It’s been a year, Kyle, since I kissed you on the head for the last time and watched as you drifted into a peaceful death. I know that you’re finally free from pain but a year later, I’m definitely not. Our family isn’t the same without you, buddy, and I’d give anything to have you back. I know I can’t, though, so I have to deal with the pain and trudge on. You were the most wonderful companion and I hope I did right by you. I hope you knew I loved you right until your very last breath. I’m sorry I didn’t know how sick you were sooner. A year later, I realize that I was in denial. I refused to accept that my Kyle, my baby boy, my shadow for the past 13 years wasn’t doing well. In the end, I know that we couldn’t have stopped the cancer and that it was your time to leave me but it doesn’t make the hurting any less acute. I’ve shed many tears, and I’ll shed many more in the years to come because you’re gone.
I’m the first to admit that I’m a total stranger to grief. At 33 years old, I still have both my parents as well as all four of my grandparents. I’ve never even lost an aunt, uncle, or cousin. As a result, the grief I’ve experienced this week, after having put down my beloved dog, Kyle, on Tuesday, has been nearly unbearable. Today is the first day that I’ve felt even close to “normal” and even then, I’ll go from completely fine to sobbing in absolutely no time. My chest and stomach ache most of the time, like I’m worrying a hole right through both of them. I don’t feel well, I don’t know how to relax, and nothing seems to keep me occupied for longer than a few minutes.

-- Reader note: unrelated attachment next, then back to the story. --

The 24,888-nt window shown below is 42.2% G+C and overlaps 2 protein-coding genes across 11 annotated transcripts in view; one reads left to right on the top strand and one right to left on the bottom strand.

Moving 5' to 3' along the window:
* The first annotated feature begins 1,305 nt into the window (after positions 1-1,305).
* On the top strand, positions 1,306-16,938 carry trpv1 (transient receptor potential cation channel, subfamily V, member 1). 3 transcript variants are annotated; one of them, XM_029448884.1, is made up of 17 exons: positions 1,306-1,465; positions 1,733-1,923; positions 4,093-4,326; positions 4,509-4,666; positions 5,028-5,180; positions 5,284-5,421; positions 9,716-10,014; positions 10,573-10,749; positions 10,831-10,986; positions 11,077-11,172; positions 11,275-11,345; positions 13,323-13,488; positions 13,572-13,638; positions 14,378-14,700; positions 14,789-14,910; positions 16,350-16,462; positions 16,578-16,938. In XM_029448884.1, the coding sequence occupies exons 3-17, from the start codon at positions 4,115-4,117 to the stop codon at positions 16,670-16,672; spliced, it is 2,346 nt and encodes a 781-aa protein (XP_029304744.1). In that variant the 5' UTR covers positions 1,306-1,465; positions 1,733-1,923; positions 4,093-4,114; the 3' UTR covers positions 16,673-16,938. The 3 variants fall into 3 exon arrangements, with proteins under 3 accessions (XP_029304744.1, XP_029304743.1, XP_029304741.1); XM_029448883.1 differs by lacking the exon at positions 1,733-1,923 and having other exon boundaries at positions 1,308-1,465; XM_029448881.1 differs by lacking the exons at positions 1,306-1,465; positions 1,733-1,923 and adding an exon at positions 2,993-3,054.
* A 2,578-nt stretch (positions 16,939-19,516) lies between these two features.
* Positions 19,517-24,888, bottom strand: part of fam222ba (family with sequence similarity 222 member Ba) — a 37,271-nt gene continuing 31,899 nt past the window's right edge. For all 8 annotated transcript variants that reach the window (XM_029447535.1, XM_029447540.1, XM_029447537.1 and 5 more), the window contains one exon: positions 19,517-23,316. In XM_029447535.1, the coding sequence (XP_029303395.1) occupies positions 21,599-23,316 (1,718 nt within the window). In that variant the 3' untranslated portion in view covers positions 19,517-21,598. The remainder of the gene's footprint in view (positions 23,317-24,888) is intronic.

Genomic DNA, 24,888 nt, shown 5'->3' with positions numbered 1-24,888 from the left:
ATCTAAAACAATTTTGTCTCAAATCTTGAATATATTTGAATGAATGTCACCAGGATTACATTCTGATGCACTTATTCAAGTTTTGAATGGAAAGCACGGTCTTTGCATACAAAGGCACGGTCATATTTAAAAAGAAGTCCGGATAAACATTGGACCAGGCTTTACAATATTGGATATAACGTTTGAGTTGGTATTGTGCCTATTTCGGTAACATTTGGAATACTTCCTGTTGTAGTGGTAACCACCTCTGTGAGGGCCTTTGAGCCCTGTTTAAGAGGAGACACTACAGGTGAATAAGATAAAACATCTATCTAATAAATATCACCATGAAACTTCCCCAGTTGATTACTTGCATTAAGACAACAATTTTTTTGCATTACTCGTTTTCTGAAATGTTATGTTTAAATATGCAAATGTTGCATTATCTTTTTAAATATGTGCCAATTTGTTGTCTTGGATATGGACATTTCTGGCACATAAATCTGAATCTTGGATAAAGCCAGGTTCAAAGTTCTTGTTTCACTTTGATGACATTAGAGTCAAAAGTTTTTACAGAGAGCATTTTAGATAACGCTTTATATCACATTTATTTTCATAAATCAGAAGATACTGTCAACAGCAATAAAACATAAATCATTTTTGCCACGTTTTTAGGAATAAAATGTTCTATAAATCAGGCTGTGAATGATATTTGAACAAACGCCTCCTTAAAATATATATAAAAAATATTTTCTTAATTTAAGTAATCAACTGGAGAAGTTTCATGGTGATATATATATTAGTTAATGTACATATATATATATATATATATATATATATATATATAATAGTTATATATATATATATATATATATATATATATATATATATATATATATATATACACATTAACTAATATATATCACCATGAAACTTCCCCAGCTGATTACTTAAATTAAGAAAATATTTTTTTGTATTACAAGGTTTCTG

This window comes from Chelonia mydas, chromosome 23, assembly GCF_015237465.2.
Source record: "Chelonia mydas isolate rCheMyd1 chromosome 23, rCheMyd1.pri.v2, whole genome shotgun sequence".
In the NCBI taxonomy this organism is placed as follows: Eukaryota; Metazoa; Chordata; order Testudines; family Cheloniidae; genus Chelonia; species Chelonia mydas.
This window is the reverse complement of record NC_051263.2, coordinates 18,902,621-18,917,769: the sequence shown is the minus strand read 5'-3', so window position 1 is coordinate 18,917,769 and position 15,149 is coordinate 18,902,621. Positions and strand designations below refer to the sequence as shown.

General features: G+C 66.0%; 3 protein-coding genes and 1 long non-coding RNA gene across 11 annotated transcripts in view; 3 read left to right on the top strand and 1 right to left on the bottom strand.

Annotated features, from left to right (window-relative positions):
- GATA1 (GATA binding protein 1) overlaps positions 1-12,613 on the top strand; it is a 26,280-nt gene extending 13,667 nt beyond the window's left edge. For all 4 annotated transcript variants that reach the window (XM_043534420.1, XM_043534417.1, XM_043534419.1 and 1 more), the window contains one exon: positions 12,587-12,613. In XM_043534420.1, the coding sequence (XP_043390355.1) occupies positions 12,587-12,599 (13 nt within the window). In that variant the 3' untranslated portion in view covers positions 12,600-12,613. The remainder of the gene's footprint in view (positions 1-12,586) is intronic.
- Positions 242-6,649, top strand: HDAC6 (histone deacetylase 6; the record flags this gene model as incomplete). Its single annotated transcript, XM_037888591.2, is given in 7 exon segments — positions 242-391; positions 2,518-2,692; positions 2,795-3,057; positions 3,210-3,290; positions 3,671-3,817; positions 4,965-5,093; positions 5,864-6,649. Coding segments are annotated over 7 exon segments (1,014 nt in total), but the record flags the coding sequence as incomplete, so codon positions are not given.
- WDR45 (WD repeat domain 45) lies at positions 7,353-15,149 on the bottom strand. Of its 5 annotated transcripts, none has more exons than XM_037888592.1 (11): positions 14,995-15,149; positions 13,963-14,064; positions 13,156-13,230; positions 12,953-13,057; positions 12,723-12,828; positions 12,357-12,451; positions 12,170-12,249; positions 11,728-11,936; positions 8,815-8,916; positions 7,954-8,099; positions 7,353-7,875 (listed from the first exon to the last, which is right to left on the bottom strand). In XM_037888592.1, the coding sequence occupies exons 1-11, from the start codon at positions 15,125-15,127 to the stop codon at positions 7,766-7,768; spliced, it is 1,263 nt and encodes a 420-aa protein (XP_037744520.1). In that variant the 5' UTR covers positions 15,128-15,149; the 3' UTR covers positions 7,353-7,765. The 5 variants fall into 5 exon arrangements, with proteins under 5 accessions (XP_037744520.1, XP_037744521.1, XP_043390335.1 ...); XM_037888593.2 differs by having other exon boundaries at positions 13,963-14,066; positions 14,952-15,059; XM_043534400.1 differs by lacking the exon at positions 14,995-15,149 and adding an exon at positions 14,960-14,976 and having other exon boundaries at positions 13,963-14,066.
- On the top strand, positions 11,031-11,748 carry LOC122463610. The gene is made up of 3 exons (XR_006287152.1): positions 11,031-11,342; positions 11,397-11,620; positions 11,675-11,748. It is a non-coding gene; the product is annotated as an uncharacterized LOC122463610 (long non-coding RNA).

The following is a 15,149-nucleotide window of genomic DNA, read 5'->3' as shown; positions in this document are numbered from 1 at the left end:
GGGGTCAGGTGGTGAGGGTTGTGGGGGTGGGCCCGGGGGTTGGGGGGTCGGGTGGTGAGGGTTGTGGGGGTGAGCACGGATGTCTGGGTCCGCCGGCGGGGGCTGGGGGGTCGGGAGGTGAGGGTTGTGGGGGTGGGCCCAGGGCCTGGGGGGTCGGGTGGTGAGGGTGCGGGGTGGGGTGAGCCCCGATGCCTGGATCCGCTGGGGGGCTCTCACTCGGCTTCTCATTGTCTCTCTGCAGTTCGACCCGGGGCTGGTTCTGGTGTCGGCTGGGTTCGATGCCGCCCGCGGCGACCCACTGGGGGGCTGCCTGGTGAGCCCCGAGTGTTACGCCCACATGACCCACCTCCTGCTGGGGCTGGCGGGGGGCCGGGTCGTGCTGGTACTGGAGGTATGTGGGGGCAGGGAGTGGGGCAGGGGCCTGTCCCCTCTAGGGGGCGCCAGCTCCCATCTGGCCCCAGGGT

I’m just… sad. I miss my companion and friend. I miss his bossy barking when he wanted outside or when he was hungry for a treat. I miss the insistent way he’d bump his hand against my palm when he wanted petted. I miss his inquisitive stare and his happy bounce. And most glaring of all is that his presence is missing. From where I’m sitting, I can see the wooden urn holding his ashes. That’s all that’s left of him, except for my memories.
The house feels so empty without him. Roxie, our younger dog, has spent her week getting her bearings now that she’s no longer submissive to the alpha dog. She’s testing her limits and testing my patience. There’s no back and forth banter barking now because she has no one to “talk” to. All is quiet. Well, all except my heart, that is. It’s a rough, choppy mess that feels like it’s been sliced into a million little slivers. Everyone tells me that I’ll feel whole again someday. Right now, I would prefer to not feel anything at all because this grieving thing? Pure hell.
You’ve been gone for 32 hours. I’m sorry that you got so sick and that I couldn’t save you, but I hope you knew, up until the very end, that I loved you and that I always will. I hope that, wherever you are now, you’ve got a big, squishy toy full of stuffing and a loud squeaker and that you’re just squeaking away, content, young again, happy, and finally free of pain. I miss you so much already. You took a chunk of my heart with you when you left.